Third, there is a distinct lack of research concerning protective factors. The literature just does not account for them. We only look for ‘risk factors’, which may lead to a series of confirmation biases amongst intelligence analysts. Protective factors may come in many forms and include individual factors (e.g. attitudes, academic achievement, social orientation, self-control, personality factors), peer factors (e.g. close relationships with non-criminal peers, pro-social norms within peer group, number of affective relationships), family factors (e.g. highly connected to family, involvement in social activities).
The final problem is that of weighting. In most studies of radicalisation indicators, all indicators are treated equally. For example, the Safire Project2 outlines 21 indicators, ranging from “lingering concerns with questions of meaning and identity” to “dependence on communication technology” to “associating with extremist groups” and “training travel,” without prioritising any. Other risk assessment tools discriminate between indicators to a small extent (e.g. the Terrorist Radicalization Assessment Protocol or ‘TRAP-18’). The argument for such discrimination is logical, interesting, and yet rarely made. Of course, in reality, not all indicators are equal.
A part of the problem is that those developing indicators oftentimes try to do too much—from highlighting indicators of someone adopting an extremist ideology to highlighting indicators of someone planning an attack. These are very different processes, underpinned by very different behaviours and necessitating intervention by very different parts of the policing/intelligence/partner agency framework. Basically, the radicalisation literature lacks specificity in terms of what it is studying the indicators of. Exasperation at current attempts to counter online radicalisation is perhaps therefore understandable given the unclear parameters concerning what we are trying to, or even what we should, counter (e.g. do we counter ideological adoption, ideological radicalisation, attack planning, attack commissioning, or the variables and experiences that may make these phenomena more likely).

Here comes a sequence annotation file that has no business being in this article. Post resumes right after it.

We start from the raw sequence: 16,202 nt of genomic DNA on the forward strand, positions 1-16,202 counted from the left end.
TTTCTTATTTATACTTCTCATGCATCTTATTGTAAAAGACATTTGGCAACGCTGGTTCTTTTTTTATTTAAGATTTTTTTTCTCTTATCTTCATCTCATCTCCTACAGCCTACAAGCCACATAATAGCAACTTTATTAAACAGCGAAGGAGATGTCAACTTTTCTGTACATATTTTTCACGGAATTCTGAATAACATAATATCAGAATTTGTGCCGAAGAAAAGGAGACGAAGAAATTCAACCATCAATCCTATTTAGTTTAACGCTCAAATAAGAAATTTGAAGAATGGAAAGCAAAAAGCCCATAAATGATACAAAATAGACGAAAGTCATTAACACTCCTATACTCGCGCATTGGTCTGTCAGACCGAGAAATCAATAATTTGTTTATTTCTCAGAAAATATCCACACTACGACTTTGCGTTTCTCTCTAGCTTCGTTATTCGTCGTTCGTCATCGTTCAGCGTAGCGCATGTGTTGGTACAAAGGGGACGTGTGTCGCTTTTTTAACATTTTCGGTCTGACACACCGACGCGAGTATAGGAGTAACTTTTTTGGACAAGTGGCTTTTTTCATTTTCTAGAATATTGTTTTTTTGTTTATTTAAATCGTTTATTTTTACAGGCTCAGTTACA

The research reported herein acts as a starting point in the scientific study of terrorist engagement via the Internet by providing a count of various online behaviours and how they co-vary with other attack-related variables. To advance the science further, it is important to utilise both open and closed sources, learn from the shortcomings outlined in the preceding paragraphs and importantly disaggregate online radicalisation into various discrete phenomena (e.g. ideological attainment, attack planning, attack commissioning) whilst also understanding that the importance of various factors may be modulated by ideology, the presence of co-offenders, and attack sophistication.